Like mince pies and mistletoe, pantomimes are a Christmas classic in Britain, and the stars of the cross-dressing comedy plays are determined to bring some festive cheer to the country’s pandemic-hit theatres.
Theatres have been shuttered across much of Britain for months due to measures to curb the spread of COVID-19, hammering box office revenues. The pantomimes that are going ahead where rules allow hope to do their bit for languishing ticket sales.
“It’s boosting morale, boosting funds for the theatre as well. So on those two levels alone it’s worth struggling on and trying to get them on,” said Ceri Dupree, a gay actor playing a “very glamorous” queen in a “Sleeping Beauty” pantomime production opening on Saturday.
“People want to go out and have a laugh (and) I’ve always said that the show must go on,” Dupree said.
Many of the actors who perform in pantomimes, or pantos for short, are LGBT+ – with cross-dressing men playing motherly dames and the ugly sisters in classic tales such as “Cinderella”.
Pantos have become big business in recent years, with rising numbers of celebrities taking on roles and more drag queens, whose popularity has grown with the success of U.S. TV show “RuPaul’s Drag Race”, playing dames.
Pantomimes sold more than 60 million pounds ($82 million) of tickets in the 2017/18 season, according to the latest data from industry body UK Theatre, which represents about 165 of the nation’s biggest theatres.
Qdos Entertainment, which puts on Britain’s largest pantos in regional theatres with thousands of seats, staged 31 performances last season and made a profit of 2.8 million pounds, its accounts show.
“If you’re a theatre queen, it’s massive,” said Divina De Campo, a British drag queen and singer who was runner-up on “RuPaul’s Drag Race UK” last year.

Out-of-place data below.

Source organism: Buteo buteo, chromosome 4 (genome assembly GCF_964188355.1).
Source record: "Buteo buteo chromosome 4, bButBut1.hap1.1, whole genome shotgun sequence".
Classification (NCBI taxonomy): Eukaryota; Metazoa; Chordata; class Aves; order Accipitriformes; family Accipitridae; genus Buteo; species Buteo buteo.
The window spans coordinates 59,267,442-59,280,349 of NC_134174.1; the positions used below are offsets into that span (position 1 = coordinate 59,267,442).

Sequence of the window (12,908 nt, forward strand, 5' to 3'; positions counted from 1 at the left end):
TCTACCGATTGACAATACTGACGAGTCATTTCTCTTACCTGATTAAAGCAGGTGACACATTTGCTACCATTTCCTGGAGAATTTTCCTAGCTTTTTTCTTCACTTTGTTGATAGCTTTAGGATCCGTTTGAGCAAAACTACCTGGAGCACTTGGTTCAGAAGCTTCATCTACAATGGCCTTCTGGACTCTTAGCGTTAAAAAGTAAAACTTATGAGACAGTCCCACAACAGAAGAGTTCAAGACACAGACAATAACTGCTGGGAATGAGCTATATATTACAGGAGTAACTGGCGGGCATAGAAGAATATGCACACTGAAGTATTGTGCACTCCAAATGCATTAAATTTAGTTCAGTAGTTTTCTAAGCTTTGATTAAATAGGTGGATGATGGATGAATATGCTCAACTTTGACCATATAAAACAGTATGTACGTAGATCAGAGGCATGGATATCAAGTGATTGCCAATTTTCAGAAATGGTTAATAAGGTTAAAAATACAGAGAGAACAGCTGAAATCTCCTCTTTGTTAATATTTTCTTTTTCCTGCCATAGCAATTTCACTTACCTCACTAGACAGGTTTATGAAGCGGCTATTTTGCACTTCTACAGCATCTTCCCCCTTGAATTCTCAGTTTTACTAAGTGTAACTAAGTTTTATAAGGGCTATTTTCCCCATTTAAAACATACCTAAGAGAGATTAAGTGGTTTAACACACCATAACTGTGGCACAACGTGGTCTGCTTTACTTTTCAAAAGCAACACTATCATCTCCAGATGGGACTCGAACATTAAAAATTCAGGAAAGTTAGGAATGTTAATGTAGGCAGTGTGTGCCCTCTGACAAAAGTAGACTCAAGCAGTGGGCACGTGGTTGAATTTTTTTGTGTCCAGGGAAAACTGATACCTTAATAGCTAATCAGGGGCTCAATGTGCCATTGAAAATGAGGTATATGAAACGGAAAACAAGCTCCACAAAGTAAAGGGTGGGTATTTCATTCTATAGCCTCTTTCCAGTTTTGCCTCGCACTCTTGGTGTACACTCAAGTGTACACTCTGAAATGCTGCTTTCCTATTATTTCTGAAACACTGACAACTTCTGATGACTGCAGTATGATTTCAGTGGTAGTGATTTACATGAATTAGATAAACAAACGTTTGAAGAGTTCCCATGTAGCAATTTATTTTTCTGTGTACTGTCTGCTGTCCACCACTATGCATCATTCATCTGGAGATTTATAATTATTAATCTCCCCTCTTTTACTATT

“There are drag queens out there (and) that’s all they do all year … they do their stint in panto and then they live off that for the rest of the year.”
Pantomimes, or pantos for short, have their roots in Italian “commedia dell’arte” street theatre, with their modern form, with dames at the centre, becoming popular in Britain in the late 19th century.
They are normally staged in the run-up to Christmas and in the New Year period, but that has not been enough to shield them from the coronavirus crisis, and only about 10 of Qdos’s big commercial productions are scheduled to go ahead this year.
Some pantos have been cancelled mid-run, including one in London that was attended by Prince William and his family and a government minister last week before being shut four days later due to new, stricter COVID-19 restrictions.
De Campo, who uses female pronouns in her drag persona, said having performed in “Sinderella”, a pantomime for adults in January – before the coronavirus outbreak had spread widely – meant she had been able to get by this year.
She had been due to play Ariel in “The Little Mermaid” – dressed in her signature red wig and silver tail – in January, but the show has been postponed until October next year.
Panto-lovers who live in parts of the country where theatres are open will have to have their temperature measured at the entrance and wear face masks during the show, along with social distancing measures.
The “Sleeping Beauty” panto, a Qdos production taking place in the southern city of Southampton, is going ahead with 940 seats a night rather than the theatre’s capacity of 2,280.
And on the stage, the Prince will not be kissing Sleeping Beauty to wake her up.
Even the traditional exchange of chants like “He’s behind you” and “Oh no it won’t/Oh yes it will” between the cast and the audience has fallen foul of the pandemic.
“We encourage them to clap their hands and stomp their feet and wave their arms in the air. But no shouting out,” said Dupree, who has been in pantos for the last 16 years and calls himself a “female impersonator” rather than a drag queen.
Jamie Jones, who has been writing, directing and performing in pantos for eight years, is playing Dame Flora Furlough in “Christmas Cracker”, a panto-themed variety show, in the northwestern coastal town of Barrow-in-Furness.
While the theatre will be at less than a quarter of its capacity due to the coronavirus curbs, Jones said it was “just joyous to be back rehearsing”.
“We do poke fun at COVID, because that’s what panto is – it’s topical, it’s all very witty and very silly,” he said. “I think audiences will absolutely just devour it.”
(Thomson Reuters Foundation)